Rabbi Jeremy Rosen
by: Rabbi Jeremy Rosen - Last updated: 2004-09-03
Rabbi Jeremy Rosen
I used to enjoy reading the writings of that great, nominally Jewish intellectual, Arthur Koestler.
He was born in Budapest in 1905. In 1922 he studied at the University of Vienna and became attracted to the Zionist movement. He worked with the revisionist Zionist Vladimir Jabotinsky and left for Palestine in 1926 without completing his degree. First he worked as a farm labourer and then as a Jerusalem-based correspondent for German newspapers. In 1929 he was transferred to Paris, a year later to Berlin.
From 1932 to 1938 Koestler was a member of the German Communist Party, but left the party during the Moscow trials. During the Spanish Civil War he was captured by the Franco forces and was sentenced to death. Rescued by the British Foreign Office, he moved to England. His novel âDarkness at Noonâ in 1940, reflected his break with the Communist Party and it was followed by his best selling critiques of Marxism, âThe Yogi and the Commissarâ in 1945 and âThe God That Failedâ in 1949. During 1945 he officially renounced his Jewish identity.
In 1958 and 1959 he travelled to India and Japan to discover whether the East could offer a spiritual aid to the West. He did not find what he was looking for and reported on his failure in âThe Lotus and the Robotâ in 1960. His great books such as âThe Ghost in the Machineâ covered wide spans of European intellectual thought and presented them simply and accurately to the lay reader. He was a lifelong advocate of euthanasia. In 1983, terminally ill, Koestler, together with his healthy wife, committed suicide.
Amongst his ephemeral writings was a soon forgotten book called âThe Thirteenth Tribeâ which I suspect he wrote as a bit of a laugh. In it he argued that modern Jews were descended not from the Twelve Tribes, sons of Jacob, bearers of the biblical and talmudic culture that centred around Judea and Jerusalem, but from a âthirteenthâ tribe of Caucasians who converted to Judaism in the eighth century called the Khazars, who then migrated northward into Russia and Poland. This cockamamie nonsense has been seized upon by Palestinian revisionists to argue that the Jews of today are a European alien imposition on the Middle East with no historical roots there at all. No doubt French Muslims will one day argue that the Gauls never existed either.
We know quite a bit about the Khazars. Ibn Shaprut the tenth century Jewish Grand Vizier of the Muslim Caliph of Spain who lived in Cordoba was in correspondence with them. Benjamin of Tudela visited them and of course Yehuda Halevy wrote his great philosophical work âThe Kuzariâ based on the process whereby the King of the Khazars chose Judaism over Islam and Christianity. Slowly, after a few centuries, a combination of Slavs and Turks destroyed the Khazar empire and absorbed its remnants. One might argue that the Georgians or the South Ossettians may have Khazar blood in their veins with a degree of possibility. But to suggest that the Jews of Russia came from the Khazars is laughable rubbish.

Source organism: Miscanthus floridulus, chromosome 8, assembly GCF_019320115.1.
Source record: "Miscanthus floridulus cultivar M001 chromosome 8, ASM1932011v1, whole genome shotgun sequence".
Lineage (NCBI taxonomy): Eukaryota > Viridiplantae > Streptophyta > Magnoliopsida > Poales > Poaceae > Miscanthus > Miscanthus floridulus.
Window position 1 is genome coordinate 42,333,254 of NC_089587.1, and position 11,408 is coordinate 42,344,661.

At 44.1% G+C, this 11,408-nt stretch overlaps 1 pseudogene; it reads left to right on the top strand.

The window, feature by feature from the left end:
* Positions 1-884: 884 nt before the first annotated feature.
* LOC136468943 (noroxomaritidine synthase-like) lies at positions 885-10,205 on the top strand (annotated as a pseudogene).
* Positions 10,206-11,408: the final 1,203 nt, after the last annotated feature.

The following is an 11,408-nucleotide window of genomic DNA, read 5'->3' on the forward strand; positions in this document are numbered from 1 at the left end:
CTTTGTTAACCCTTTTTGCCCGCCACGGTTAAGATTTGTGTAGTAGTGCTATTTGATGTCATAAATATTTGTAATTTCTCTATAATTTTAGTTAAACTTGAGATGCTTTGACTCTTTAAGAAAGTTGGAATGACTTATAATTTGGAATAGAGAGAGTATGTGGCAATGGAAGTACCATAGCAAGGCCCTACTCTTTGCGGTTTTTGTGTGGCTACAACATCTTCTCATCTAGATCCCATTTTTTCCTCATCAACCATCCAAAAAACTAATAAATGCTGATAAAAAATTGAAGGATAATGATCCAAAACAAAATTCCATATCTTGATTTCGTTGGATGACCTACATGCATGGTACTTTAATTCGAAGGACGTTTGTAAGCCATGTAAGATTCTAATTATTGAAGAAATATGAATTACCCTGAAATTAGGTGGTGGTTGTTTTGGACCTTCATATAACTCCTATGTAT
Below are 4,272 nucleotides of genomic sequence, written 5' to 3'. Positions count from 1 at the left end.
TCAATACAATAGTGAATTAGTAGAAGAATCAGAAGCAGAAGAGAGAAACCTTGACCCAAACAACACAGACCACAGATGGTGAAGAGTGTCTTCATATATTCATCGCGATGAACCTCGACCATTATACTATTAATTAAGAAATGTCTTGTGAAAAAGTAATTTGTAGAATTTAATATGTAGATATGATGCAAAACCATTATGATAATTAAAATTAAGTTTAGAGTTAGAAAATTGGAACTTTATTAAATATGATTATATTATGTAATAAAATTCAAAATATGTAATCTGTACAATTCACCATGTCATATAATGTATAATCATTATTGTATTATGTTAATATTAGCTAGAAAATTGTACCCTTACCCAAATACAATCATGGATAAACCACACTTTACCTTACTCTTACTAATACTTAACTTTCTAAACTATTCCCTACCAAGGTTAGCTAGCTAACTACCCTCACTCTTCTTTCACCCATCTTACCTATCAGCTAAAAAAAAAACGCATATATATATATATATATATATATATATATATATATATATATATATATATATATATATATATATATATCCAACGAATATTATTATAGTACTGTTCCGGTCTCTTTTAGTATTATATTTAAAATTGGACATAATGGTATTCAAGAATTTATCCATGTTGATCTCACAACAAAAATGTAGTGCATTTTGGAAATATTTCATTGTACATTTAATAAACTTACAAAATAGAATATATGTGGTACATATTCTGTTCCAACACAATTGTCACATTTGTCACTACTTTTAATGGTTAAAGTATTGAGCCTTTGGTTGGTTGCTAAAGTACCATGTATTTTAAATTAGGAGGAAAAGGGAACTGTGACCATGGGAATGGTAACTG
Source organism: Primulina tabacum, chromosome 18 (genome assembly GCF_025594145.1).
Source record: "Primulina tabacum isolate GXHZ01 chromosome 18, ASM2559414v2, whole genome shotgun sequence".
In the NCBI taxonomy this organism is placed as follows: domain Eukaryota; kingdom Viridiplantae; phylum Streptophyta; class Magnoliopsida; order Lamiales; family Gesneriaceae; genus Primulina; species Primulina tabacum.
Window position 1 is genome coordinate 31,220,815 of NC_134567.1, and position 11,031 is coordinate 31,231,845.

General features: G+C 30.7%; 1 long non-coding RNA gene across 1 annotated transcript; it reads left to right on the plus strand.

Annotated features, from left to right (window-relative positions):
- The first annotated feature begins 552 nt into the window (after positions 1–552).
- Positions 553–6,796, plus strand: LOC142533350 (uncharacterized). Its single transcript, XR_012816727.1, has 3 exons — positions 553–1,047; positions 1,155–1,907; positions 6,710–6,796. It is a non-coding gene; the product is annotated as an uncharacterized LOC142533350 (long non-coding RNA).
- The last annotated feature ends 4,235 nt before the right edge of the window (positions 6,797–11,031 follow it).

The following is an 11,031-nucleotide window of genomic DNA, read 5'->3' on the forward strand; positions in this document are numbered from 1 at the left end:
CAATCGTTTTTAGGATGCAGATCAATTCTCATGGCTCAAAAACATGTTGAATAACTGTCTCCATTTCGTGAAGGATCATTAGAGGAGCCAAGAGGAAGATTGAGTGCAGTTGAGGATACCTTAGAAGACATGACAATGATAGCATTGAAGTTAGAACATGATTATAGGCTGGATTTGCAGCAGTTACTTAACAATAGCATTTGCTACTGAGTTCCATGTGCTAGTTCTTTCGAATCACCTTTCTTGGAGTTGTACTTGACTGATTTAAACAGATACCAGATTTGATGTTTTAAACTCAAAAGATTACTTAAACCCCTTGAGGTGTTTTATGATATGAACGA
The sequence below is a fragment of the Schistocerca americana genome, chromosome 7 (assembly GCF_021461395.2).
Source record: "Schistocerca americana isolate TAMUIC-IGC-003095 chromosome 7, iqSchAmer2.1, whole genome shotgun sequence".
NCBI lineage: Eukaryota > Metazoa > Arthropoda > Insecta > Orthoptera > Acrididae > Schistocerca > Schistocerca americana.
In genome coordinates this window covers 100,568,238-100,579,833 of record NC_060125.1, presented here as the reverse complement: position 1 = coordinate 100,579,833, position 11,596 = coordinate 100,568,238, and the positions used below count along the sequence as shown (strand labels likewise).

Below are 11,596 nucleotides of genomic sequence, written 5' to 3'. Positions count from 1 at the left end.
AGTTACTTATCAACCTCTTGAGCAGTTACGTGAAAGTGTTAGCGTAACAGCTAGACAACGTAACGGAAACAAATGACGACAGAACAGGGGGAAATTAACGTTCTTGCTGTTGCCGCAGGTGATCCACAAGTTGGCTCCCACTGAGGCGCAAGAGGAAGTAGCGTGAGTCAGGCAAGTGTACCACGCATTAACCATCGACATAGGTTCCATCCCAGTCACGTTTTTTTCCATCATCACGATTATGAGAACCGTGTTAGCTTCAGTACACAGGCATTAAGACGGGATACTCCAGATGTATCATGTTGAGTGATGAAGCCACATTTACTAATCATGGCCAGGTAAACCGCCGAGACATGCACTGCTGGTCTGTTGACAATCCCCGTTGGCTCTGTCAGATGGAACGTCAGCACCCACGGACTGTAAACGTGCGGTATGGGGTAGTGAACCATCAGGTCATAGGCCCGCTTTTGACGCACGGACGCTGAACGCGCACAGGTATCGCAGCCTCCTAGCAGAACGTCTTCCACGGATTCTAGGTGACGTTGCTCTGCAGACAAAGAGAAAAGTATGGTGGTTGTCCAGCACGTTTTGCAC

We also know how the Jews of Western Europe were driven eastwards at the start of the second millennium by repeated expulsion and oppression. We know how they were initially welcomed into Poland by Boleslav the Pious in the thirteenth century and even more so by his successor Casimir the Great. They spread north to Lithuania and south into the Ukraine. This does not mean that there were not Jews of different origins who moved up into Russia from the Ottoman Empire and around the Black Sea. Indeed there were Sepharadi and even Kaarite communities in Northern Europe too. But just consider the dominant Jewish language of Eastern Europe, Yiddish. Its Germanic linguistic base proves the dominant cultural migration came originally from Western Europe eastwards. Similarly, the Spanish base of Ladino proves that Jews lived in Spain.
Of course the love of Zion has been neither the invention of Hitler as some Arabists argue nor the creation of Eastern European Zionists. Two thousand years ago the dominant Jewish community was in Babylon, and from there spread through Egypt and then on into Spain. The Jerusalem community had strongest ties with Rome, and that is why Italy maintained customs closest to those of the Land of Israel. Yemenite Jewry had a long uninterrupted cultural history, as did the Jews of Bokhara and no one has (yet) ever suggested that their ties to Zion over the past two and a half thousand years had any connection to the Russian Khazars.
Which all goes to prove that even the greatest of minds can have blackouts, and just because a famous writer says something this doesnât make it true. Everyone has an agenda. The argument is now being peddled by all sorts of revisionist Middle Eastern so-called historians (read people who will twist anything to suit their agenda) that really the Jews never ever were in Israel, or whatever name it was known by in the past. It is old hat that Christianity was keen to prove that they were the ânewâ or ârealâ Israel. Indeed Mohammad was a dab hand at rewriting history his way. Now others are playing the same game. But once again it proves the extent to which our enemies will grasp at the flimsiest of straws to try to deny our historical legitimacy.